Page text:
I was happy when I discovered the “Antagonisms” section in your first issue of the new year [January 2013], for when I read the game plan, I was sure we were getting a raucous meeting of the Scriblerus Club, replete with raillery and mordant wit directed at icons from the poetic canon. And the first essay, by Michael Robbins, satisfied my expectations and then some. “The Child That Sucketh Long” is reminiscent of John Dryden’s sally against a poet of his day: “To some faint meaning [others] make pretense, / But Shadwell never deviates into sense.”
Unfortunately, none of the other poets make much use of satire. They seem shy about letting fly. Jason Guriel gives it a go in his send-up of E.E. Cummings, but he constantly hoists himself up on a pedestal as if he’s above all this childish nonsense: “Cummings seemed to have been invented to convert that stubborn student the syllabus has failed to win over to verse — or, at least, to reacquaint the kid with his inner child, the id whose appetite for nonsense and nursery rhymes has been socialized away.”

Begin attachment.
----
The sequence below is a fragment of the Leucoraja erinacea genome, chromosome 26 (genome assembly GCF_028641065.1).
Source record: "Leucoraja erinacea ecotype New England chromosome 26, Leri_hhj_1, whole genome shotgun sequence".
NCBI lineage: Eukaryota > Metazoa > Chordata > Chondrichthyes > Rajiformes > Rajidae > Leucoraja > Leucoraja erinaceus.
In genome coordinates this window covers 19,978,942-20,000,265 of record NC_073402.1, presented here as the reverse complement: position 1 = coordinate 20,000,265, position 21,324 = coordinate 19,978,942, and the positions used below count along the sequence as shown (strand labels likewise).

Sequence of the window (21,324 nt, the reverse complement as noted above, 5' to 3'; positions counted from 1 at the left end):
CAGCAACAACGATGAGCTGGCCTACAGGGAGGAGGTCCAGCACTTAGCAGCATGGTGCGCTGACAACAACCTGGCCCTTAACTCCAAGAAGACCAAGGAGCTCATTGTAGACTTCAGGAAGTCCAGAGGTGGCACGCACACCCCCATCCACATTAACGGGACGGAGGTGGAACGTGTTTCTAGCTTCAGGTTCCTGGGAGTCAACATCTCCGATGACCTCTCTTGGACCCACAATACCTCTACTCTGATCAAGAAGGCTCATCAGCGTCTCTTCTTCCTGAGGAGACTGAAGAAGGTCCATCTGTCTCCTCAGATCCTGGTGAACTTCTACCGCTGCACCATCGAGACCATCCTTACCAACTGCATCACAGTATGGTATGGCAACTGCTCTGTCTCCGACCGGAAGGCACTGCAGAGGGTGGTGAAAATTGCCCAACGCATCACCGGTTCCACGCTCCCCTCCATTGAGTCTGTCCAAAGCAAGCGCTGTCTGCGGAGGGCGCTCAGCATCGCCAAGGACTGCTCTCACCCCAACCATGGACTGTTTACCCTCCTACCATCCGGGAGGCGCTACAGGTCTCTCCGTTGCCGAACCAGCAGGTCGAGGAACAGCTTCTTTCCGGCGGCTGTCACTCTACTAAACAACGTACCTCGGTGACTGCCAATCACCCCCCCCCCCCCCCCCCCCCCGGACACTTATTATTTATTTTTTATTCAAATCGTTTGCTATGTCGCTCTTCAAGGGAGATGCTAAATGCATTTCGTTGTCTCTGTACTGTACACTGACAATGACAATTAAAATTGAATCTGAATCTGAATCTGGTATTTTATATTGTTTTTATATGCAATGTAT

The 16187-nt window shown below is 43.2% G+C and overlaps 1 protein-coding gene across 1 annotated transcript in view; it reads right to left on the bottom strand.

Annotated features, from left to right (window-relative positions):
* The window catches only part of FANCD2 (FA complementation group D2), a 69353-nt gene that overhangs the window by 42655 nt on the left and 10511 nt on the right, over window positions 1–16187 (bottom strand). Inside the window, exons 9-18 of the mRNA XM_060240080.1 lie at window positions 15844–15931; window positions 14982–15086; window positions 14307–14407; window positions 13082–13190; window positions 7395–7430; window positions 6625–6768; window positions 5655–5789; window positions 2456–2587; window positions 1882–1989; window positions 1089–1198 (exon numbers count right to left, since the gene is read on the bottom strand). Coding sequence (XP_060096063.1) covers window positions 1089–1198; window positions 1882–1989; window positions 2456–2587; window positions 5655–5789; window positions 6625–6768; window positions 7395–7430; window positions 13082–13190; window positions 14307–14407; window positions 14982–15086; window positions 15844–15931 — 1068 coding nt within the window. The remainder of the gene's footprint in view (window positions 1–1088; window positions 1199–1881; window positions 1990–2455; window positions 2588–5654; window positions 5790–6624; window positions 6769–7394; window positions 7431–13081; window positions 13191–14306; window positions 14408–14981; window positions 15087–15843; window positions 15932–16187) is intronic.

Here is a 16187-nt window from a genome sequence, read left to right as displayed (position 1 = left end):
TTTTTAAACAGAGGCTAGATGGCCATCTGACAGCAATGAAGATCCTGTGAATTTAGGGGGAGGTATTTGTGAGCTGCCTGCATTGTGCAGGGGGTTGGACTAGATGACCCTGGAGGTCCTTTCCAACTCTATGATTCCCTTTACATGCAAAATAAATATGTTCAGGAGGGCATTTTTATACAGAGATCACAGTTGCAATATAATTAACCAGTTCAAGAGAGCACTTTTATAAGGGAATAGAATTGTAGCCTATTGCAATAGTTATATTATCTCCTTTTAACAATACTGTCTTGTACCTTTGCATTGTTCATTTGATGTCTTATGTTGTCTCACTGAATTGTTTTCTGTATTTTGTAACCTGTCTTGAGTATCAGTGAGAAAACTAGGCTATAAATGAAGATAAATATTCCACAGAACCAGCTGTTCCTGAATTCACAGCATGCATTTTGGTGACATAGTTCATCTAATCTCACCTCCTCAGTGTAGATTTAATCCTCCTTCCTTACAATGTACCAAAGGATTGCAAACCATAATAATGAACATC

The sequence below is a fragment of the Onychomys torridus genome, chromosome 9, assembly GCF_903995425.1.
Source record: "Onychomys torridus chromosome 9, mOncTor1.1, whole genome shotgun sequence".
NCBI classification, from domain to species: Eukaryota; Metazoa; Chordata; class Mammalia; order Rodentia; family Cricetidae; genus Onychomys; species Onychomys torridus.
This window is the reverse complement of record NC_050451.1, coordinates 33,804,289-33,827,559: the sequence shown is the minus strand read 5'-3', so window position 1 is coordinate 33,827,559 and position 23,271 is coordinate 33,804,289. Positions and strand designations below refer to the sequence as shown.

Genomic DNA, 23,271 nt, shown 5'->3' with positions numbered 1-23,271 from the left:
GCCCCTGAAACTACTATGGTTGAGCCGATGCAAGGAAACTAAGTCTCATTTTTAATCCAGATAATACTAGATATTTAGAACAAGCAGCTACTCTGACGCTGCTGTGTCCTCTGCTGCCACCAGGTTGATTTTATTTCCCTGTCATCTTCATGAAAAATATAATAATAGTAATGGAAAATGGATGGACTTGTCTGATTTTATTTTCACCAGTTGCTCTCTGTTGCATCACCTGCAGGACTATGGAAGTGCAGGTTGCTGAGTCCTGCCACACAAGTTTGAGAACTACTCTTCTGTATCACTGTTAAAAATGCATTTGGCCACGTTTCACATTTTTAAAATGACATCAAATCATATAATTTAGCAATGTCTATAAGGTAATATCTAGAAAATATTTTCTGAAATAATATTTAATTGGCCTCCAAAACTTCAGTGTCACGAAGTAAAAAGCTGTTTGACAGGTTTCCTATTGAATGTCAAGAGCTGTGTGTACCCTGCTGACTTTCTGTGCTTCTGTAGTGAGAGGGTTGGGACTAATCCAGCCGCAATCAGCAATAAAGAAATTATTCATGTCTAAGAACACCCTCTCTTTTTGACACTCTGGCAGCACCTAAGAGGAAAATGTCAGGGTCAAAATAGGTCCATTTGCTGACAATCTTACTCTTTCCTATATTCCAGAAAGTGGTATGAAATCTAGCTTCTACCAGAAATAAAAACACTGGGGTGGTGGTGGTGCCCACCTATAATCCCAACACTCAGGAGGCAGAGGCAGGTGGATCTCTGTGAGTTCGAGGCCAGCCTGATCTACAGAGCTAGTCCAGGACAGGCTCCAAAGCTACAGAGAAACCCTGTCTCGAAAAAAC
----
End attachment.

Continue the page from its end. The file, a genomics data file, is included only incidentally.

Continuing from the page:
I suppose. But does Guriel mean something like this?
O what’s the weather in a Beard?
It’s windy there, and rather weird,
And when you think the sky has cleared
— Why, there is Dirty Dinky.
That’s not by Mother Goose but by Theodore Roethke, by consensus one of the important American poets of the mid-twentieth century. His appetite had not been socialized away.